For the rotation we use \rotatebox{}{} command. The first argument of the command tells about the rotation angle. The first box is rotated by 90 degrees. Therefore, we see a vertical box. The remaining two boxes are rotated by 45 degrees. The second argument takes the text to be rotated. We have also used the \raisebox command to change the positioning of the box. Observe the base position of the second and the third box. One is above the baseline, while the other is below the baseline. This is due to the usage of the \height and -\height commands in the arguments of the \raisebox command.

Note: It is mandatory to include the graphicx package. Otherwise, the \rotatebox{}{} command will not work.

Paragraph Boxes

We use the \parbox command to construct a paragraph box. The general syntax of the \parbox command is:

\parbox[pos]{width}{texts}

The pos argument is optional. The pos argument is used for positioning the text. Let us write a code using the \parbox command.

Output:

We can see there is a line break at the word ‘parbox’ in the output. This is due to the width is set to half of the line-width. Just change the 0.5\linewidth to \linewidth, and then we will get the output as follows.

\linewidth contains the width of the line. We can also achieve the above output using the minipage environment. Run the following code and observe the output.

The general syntax for the minipage environment will be:

\begin{minipage}[pos]{width} … texts … \end{minipage}

Here also, the pos argument is optional.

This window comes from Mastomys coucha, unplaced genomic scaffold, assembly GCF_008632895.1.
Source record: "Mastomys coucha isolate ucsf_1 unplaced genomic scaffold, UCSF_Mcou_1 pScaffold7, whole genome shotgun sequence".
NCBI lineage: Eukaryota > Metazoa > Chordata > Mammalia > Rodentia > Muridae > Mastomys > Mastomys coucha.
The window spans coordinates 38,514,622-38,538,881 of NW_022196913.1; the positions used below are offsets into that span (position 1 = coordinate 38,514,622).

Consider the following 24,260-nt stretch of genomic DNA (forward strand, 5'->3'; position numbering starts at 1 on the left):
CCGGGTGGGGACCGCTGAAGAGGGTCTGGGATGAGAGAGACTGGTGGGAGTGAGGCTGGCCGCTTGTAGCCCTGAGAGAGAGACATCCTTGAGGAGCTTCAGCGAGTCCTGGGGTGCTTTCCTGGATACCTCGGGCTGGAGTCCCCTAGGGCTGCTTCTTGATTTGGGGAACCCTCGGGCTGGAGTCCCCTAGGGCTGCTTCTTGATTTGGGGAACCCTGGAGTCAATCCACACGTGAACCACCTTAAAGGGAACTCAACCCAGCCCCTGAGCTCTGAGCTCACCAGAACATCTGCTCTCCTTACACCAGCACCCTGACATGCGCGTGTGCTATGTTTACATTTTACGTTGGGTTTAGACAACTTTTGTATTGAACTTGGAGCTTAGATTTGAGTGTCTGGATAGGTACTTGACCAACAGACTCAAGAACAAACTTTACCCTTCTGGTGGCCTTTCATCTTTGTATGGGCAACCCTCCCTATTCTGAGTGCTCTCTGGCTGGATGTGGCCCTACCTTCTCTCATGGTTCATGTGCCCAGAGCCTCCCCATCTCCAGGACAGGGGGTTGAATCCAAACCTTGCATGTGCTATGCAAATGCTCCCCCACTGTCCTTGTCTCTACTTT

Now, we can talk about the positioning of texts. The pos argument can take the following values:

t – To place the texts at the top of the page.

b – To place the texts at the bottom.

c – This option shows the text at the center of the page (vertically centralized). This is also the default value.

s – Letter ‘s’ stands for stretch. This option will stretch the text. Therefore, the gap between the words will increase.

All these above options do the vertical positioning with respect to the text baseline.

Now, consider the following code:

Output:

Note: The above output can also be achieved by using the \parbox command.

Boxes With Specific Heights

We can even extend the minipage environment or the \parbox command to include two more arguments. Thus, the general syntax of the \parbox command will be:

\parbox[pos][height][inner-pos]{width}{texts}

Similarly, for the minipage environment we have

\begin{minipage}[pos][height][inner-pos]{width} … texts … \end{minipage}.

Let us take an example to understand it better.

Output:

The height and width of each box are 4cm and 2cm, respectively. The \hfill command provides space between the boxes. This space is the rubber length, which can shrink or stretch horizontally as per need. In the last minibox, we have used the command \baselineskip. This command shows spaces between lines (observe the interline spaces in the last minipage of the output.). In our case, the interline space can reach up to as high as 9pt and as low as 7pt. Do try to generate the above output using \parbox command.

Nested Box

We can do any level of nesting for the boxes. Consider the following.

Output:

Since we have nested two \fbox commands, we are getting two frames.

Rule Boxes

A rule box is a rectangle filled with black color. We use the \rule command to achieve the solid rectangle. The general syntax for the \rule command is:

\rule[lift]{width}{height}

The first argument, which is also the optional one, tells us about how much amount we need to raise the rectangle from the baseline. The second one and the third one is self-explanatory. The following code does illustrate the usage of the \rule command.

Output:

The second rectangle, in the output, has been lifted by 5mm from the baseline. To place the rectangle below the baseline, use a negative value. We can also draw a dark horizontal line using the \rule command. The following code does the same.

Output:

In the code, we have increased the width a lot as compared to the height. Hence, we got the above result.